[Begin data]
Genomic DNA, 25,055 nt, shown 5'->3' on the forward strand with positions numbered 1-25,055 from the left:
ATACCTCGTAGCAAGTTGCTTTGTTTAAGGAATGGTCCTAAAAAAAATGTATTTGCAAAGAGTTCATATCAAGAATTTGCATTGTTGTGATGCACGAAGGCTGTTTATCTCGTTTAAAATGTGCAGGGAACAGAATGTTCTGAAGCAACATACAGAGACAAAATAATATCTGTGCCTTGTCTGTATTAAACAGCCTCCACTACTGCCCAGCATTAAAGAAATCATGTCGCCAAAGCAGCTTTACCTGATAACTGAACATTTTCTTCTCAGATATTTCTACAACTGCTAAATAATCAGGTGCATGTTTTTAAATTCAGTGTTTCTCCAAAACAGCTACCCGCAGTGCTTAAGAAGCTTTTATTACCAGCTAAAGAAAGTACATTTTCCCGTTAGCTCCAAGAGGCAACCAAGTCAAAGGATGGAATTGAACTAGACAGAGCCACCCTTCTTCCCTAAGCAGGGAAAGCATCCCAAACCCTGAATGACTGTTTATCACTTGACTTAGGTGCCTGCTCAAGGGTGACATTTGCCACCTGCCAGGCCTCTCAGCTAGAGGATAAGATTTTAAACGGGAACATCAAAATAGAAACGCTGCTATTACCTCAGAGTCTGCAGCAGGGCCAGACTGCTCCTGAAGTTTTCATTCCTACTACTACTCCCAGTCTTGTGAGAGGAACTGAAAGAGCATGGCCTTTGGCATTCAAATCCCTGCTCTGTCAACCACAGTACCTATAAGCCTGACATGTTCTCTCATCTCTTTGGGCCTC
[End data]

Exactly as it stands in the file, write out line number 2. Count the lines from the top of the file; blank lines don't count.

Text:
ATACCTCGTAGCAAGTTGCTTTGTTTAAGGAATGGTCCTAAAAAAAATGTATTTGCAAAGAGTTCATATCAAGAATTTGCATTGTTGTGATGCACGAAGGCTGTTTATCTCGTTTAAAATGTGCAGGGAACAGAATGTTCTGAAGCAACATACAGAGACAAAATAATATCTGTGCCTTGTCTGTATTAAACAGCCTCCACTACTGCCCAGCATTAAAGAAATCATGTCGCCAAAGCAGCTTTACCTGATAACTGAACATTTTCTTCTCAGATATTTCTACAACTGCTAAATAATCAGGTGCATGTTTTTAAATTCAGTGTTTCTCCAAAACAGCTACCCGCAGTGCTTAAGAAGCTTTTATTACCAGCTAAAGAAAGTACATTTTCCCGTTAGCTCCAAGAGGCAACCAAGTCAAAGGATGGAATTGAACTAGACAGAGCCACCCTTCTTCCCTAAGCAGGGAAAGCATCCCAAACCCTGAATGACTGTTTATCACTTGACTTAGGTGCCTGCTCAAGGGTGACATTTGCCACCTGCCAGGCCTCTCAGCTAGAGGATAAGATTTTAAACGGGAACATCAAAATAGAAACGCTGCTATTACCTCAGAGTCTGCAGCAGGGCCAGACTGCTCCTGAAGTTTTCATTCCTACTACTACTCCCAGTCTTGTGAGAGGAACTGAAAGAGCATGGCCTTTGGCATTCAAATCCCTGCTCTGTCAACCACAGTACCTATAAGCCTGACATGTTCTCTCATCTCTTTGGGCCTC